Like many people, you probably store a lot of important information in your cloud applications. I log into my cloud daily (and stay connect almost all day long) and rely on having access to my data wherever I go. Our clouds are probably tied to lots of other services that help us manage our business and life.
Unfortunately, online data is also valuable in the eyes of spammers and other people looking to do harm. If you have sensitive information in your cloud, it may also be at risk of improper access. Your cloud provider is most likely taking appropriate precautions to protect your valuable data, but are you?
Stay one step ahead of the bad guys
Account hijackers prey on the bad habits of the average Internet user. Understanding common hijacking techniques and using better security practices will help you stay one step ahead of them.
Don’t re-use your passwords: Most users make it easy for hackers, many use the same password for everything. If you are like me, you have several online accounts, i.e: several emails accounts, Facebook, LinkedIn, your company cloud and the list goes on and on. Don’t make it easy for a hacker once they’ve gained access to one account by allowing them access to all of you data. And by all means, practice good password protection by using uncommon and special characters, and numbers too. It is a lot harder to hack an account when your password is “8hr%%2P” than it is if you have something like “carrie1234”.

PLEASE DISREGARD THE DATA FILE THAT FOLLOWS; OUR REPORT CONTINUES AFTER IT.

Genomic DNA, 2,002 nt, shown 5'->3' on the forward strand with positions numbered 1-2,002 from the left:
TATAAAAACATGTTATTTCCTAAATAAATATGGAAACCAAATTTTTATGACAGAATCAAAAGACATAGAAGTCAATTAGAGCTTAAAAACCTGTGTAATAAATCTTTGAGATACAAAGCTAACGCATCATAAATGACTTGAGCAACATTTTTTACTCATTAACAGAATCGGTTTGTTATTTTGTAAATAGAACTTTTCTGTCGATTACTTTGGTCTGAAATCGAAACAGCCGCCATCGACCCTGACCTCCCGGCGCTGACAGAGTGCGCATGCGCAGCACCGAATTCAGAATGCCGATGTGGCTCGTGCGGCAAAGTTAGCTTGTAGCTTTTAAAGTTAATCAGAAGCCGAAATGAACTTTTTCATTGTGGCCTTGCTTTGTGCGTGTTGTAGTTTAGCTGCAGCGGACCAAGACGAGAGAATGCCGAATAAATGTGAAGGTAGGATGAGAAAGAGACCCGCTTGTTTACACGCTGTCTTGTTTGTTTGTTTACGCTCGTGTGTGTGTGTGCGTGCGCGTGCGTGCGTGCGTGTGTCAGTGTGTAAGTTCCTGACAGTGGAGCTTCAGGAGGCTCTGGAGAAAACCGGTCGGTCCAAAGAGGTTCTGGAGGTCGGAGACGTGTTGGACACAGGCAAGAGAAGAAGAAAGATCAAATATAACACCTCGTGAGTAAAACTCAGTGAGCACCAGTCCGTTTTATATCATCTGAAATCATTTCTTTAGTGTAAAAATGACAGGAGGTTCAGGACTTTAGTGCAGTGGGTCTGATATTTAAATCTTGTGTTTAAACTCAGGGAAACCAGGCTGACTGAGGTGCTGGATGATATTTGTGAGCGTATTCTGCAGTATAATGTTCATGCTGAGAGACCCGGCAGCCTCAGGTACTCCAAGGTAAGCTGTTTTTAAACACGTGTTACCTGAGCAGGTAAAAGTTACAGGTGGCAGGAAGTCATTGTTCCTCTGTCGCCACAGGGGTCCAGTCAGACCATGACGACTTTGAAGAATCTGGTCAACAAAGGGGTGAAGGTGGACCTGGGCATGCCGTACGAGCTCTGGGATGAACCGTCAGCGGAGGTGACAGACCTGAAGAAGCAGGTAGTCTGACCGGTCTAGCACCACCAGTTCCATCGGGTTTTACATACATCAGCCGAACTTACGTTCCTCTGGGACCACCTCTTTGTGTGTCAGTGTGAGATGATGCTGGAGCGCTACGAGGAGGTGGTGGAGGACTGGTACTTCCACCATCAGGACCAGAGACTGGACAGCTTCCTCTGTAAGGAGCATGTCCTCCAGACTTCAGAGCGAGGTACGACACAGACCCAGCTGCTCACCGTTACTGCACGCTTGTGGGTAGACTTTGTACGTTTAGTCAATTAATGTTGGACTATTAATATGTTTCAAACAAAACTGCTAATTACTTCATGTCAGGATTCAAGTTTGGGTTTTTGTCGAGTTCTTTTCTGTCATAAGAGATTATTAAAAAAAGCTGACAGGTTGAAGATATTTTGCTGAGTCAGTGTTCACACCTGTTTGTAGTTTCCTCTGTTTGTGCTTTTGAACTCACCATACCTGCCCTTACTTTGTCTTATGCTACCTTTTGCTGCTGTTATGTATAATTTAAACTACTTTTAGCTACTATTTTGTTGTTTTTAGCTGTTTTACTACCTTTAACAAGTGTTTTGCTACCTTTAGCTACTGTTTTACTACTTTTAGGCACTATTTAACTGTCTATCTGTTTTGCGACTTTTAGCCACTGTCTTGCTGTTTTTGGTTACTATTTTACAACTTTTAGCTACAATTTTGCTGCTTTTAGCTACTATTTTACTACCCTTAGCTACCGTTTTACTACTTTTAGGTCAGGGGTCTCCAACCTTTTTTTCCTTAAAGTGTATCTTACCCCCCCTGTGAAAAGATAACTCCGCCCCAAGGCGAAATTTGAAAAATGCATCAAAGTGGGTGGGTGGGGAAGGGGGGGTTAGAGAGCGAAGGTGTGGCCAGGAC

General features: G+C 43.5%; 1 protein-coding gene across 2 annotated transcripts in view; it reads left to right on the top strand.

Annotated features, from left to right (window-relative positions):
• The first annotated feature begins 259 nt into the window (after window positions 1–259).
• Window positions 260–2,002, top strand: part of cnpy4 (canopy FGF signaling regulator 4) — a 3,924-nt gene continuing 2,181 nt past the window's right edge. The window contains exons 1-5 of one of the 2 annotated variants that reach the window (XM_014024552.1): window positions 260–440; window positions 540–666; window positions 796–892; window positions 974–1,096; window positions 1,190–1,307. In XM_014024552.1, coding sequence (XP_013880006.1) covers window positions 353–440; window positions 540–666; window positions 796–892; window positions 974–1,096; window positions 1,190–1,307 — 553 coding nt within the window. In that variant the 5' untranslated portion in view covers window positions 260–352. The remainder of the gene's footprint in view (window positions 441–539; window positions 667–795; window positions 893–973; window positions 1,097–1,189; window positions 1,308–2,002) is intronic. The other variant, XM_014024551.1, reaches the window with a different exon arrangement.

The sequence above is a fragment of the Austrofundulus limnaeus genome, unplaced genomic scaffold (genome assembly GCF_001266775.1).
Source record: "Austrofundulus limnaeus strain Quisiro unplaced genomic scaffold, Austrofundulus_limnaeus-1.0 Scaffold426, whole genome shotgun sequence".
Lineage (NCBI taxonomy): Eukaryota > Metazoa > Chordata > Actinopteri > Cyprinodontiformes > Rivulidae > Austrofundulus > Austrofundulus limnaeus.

Malware: You use a computer with infected software that is designed to steal your passwords as you type (“keylogging”) or grab them from your browser’s cache data.
Phishing: You respond to a website, email, or phone call that claims to come from a legitimate organization and asks for your username and password. Never give your username and password to anyone!
Brute force: You use a password that’s easy to guess, like your first or last name plus your birth date (“Laura1968”), or you provide an answer to a secret question that’s common and therefore easy to guess, like “pizza” for “What is your favorite food?”
Take control of your account security across the web
Online accounts that share passwords are like a line of dominoes: When one falls, it doesn’t take much for the others to fall, too. This is why you should choose unique passwords.
And follow these steps to protect your data, yourself and your company:
– Never re-use passwords for your important accounts like online banking, email, social networking, and commerce.
– Change your password periodically, and be sure to do so for important accounts whenever you suspect one of them may have been at risk. Don’t just change your password by a few letters or numbers (“Alvin5” to “Alvin6”); change the combination of letters and numbers to something unique each time.
– Never respond to messages, websites, or phone calls asking for your online username or passwords; a legitimate organization will not ask you for this type of information. Report these messages as soon as you get them to the appropriate people.
We hope you’ll take action to ensure your security across the web. Run regular virus scans, don’t re-use your passwords, and keep your software and account recovery information up to date. These simple yet powerful steps can make a difference when it really counts.
If you would like, we provide a Free Technical Assessment, this can be beneficial to new and startup companies that are not sure where to start.